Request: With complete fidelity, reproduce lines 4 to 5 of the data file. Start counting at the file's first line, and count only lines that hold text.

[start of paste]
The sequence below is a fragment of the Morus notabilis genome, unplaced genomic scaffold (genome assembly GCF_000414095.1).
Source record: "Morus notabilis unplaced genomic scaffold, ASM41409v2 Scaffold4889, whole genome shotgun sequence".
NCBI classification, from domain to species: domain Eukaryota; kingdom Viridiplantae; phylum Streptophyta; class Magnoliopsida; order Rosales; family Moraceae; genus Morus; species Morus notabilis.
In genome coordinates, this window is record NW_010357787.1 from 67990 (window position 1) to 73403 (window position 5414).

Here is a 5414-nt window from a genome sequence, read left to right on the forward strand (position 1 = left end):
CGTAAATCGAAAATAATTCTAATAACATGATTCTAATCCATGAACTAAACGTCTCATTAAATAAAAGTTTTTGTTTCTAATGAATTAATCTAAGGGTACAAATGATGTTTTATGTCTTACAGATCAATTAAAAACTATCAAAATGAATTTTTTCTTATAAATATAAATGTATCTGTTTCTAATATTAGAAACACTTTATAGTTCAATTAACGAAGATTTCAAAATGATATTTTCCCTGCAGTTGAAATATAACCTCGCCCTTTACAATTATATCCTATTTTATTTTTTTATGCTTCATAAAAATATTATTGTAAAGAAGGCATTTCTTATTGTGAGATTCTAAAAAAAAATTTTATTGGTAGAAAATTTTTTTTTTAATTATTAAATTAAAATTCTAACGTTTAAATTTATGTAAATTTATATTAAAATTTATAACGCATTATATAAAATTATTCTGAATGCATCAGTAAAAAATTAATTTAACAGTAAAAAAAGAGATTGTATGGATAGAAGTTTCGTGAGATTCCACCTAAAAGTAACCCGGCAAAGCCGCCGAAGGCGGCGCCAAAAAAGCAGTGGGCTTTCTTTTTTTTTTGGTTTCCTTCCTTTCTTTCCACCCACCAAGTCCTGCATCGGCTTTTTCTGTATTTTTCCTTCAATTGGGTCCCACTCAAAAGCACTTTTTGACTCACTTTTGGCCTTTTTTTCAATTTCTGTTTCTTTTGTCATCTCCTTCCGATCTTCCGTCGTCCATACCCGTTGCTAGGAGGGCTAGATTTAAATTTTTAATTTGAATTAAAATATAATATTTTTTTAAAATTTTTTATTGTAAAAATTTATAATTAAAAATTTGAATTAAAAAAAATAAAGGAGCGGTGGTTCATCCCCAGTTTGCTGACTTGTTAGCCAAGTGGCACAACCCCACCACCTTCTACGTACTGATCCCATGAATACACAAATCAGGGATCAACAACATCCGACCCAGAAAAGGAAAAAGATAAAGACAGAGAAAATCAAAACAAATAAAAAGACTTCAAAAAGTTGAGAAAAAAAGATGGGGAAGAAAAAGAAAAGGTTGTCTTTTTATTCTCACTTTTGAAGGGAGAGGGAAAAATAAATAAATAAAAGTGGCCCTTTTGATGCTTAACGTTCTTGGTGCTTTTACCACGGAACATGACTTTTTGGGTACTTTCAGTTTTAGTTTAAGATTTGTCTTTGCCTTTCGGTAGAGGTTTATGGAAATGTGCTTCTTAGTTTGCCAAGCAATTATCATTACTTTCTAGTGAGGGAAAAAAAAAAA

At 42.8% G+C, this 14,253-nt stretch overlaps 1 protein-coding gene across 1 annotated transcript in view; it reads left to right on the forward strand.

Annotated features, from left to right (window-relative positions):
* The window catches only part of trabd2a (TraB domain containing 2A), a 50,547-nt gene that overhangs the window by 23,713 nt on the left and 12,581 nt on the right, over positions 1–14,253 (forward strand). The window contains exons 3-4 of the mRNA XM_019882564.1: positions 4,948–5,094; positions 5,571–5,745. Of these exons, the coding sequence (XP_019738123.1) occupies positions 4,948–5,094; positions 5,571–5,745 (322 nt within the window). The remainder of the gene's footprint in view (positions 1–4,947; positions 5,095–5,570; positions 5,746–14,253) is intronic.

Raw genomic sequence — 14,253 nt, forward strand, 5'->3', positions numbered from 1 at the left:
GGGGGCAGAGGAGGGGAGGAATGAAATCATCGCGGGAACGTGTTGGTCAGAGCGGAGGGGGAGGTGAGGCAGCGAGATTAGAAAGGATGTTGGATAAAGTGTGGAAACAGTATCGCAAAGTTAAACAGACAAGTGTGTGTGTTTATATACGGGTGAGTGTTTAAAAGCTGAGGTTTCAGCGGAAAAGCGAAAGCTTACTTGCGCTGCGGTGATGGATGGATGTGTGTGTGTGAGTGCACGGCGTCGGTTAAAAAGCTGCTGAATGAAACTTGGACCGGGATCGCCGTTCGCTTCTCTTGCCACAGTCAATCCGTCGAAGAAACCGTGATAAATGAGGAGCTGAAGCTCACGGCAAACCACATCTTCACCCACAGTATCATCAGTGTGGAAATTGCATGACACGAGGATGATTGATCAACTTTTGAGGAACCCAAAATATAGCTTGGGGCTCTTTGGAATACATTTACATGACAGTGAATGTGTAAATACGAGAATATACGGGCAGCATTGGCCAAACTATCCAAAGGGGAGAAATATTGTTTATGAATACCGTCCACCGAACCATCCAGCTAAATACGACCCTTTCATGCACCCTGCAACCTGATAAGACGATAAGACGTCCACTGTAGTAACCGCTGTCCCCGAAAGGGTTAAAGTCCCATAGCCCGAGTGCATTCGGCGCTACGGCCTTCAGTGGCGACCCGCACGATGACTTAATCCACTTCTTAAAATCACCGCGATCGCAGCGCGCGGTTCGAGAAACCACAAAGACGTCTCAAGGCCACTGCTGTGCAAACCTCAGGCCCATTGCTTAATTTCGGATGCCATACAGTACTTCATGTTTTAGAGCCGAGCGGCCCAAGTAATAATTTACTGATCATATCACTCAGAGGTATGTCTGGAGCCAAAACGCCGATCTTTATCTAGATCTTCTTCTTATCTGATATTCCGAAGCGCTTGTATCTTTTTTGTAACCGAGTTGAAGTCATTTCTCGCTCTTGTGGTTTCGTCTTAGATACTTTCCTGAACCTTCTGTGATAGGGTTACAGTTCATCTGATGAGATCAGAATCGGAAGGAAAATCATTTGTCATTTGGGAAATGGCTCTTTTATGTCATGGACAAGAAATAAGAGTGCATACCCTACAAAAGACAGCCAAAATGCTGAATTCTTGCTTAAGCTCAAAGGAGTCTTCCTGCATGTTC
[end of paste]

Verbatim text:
In genome coordinates, this window is record NW_010357787.1 from 67990 (window position 1) to 73403 (window position 5414).

Here is a 5414-nt window from a genome sequence, read left to right on the forward strand (position 1 = left end):